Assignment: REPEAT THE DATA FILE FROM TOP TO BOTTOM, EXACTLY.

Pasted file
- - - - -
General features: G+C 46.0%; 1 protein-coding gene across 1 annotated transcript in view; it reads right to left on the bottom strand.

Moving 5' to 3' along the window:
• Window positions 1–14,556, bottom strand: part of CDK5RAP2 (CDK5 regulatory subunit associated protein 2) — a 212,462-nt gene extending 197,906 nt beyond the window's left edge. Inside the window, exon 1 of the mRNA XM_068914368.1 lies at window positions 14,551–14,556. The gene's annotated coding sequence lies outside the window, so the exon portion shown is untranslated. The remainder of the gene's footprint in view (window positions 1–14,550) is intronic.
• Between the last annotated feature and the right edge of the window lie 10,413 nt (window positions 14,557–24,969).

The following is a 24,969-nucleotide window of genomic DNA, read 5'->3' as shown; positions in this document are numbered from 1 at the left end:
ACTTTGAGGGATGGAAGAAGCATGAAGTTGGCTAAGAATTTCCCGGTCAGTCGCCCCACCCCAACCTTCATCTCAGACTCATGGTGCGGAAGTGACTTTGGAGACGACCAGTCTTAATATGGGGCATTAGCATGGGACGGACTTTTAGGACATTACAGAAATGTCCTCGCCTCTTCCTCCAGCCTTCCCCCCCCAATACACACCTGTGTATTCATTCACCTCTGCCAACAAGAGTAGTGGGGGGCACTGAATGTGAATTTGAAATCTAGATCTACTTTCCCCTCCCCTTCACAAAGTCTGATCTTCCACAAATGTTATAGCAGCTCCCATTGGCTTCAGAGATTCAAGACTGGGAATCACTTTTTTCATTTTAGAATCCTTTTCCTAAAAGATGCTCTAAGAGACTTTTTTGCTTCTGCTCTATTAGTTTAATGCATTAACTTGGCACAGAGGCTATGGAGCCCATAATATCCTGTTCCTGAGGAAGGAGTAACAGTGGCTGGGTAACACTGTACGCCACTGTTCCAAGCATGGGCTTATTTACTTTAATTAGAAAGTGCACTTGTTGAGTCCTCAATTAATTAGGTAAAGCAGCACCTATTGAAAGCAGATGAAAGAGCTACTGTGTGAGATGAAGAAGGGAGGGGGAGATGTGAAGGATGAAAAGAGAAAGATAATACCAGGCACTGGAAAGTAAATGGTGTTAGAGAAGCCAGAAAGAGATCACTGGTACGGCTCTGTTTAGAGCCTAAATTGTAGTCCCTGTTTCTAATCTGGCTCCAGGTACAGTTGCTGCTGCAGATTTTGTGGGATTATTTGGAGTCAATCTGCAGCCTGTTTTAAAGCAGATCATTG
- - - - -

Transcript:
General features: G+C 46.0%; 1 protein-coding gene across 1 annotated transcript in view; it reads right to left on the bottom strand.

Moving 5' to 3' along the window:
• Window positions 1–14,556, bottom strand: part of CDK5RAP2 (CDK5 regulatory subunit associated protein 2) — a 212,462-nt gene extending 197,906 nt beyond the window's left edge. Inside the window, exon 1 of the mRNA XM_068914368.1 lies at window positions 14,551–14,556. The gene's annotated coding sequence lies outside the window, so the exon portion shown is untranslated. The remainder of the gene's footprint in view (window positions 1–14,550) is intronic.
• Between the last annotated feature and the right edge of the window lie 10,413 nt (window positions 14,557–24,969).

The following is a 24,969-nucleotide window of genomic DNA, read 5'->3' as shown; positions in this document are numbered from 1 at the left end:
ACTTTGAGGGATGGAAGAAGCATGAAGTTGGCTAAGAATTTCCCGGTCAGTCGCCCCACCCCAACCTTCATCTCAGACTCATGGTGCGGAAGTGACTTTGGAGACGACCAGTCTTAATATGGGGCATTAGCATGGGACGGACTTTTAGGACATTACAGAAATGTCCTCGCCTCTTCCTCCAGCCTTCCCCCCCCAATACACACCTGTGTATTCATTCACCTCTGCCAACAAGAGTAGTGGGGGGCACTGAATGTGAATTTGAAATCTAGATCTACTTTCCCCTCCCCTTCACAAAGTCTGATCTTCCACAAATGTTATAGCAGCTCCCATTGGCTTCAGAGATTCAAGACTGGGAATCACTTTTTTCATTTTAGAATCCTTTTCCTAAAAGATGCTCTAAGAGACTTTTTTGCTTCTGCTCTATTAGTTTAATGCATTAACTTGGCACAGAGGCTATGGAGCCCATAATATCCTGTTCCTGAGGAAGGAGTAACAGTGGCTGGGTAACACTGTACGCCACTGTTCCAAGCATGGGCTTATTTACTTTAATTAGAAAGTGCACTTGTTGAGTCCTCAATTAATTAGGTAAAGCAGCACCTATTGAAAGCAGATGAAAGAGCTACTGTGTGAGATGAAGAAGGGAGGGGGAGATGTGAAGGATGAAAAGAGAAAGATAATACCAGGCACTGGAAAGTAAATGGTGTTAGAGAAGCCAGAAAGAGATCACTGGTACGGCTCTGTTTAGAGCCTAAATTGTAGTCCCTGTTTCTAATCTGGCTCCAGGTACAGTTGCTGCTGCAGATTTTGTGGGATTATTTGGAGTCAATCTGCAGCCTGTTTTAAAGCAGATCATTG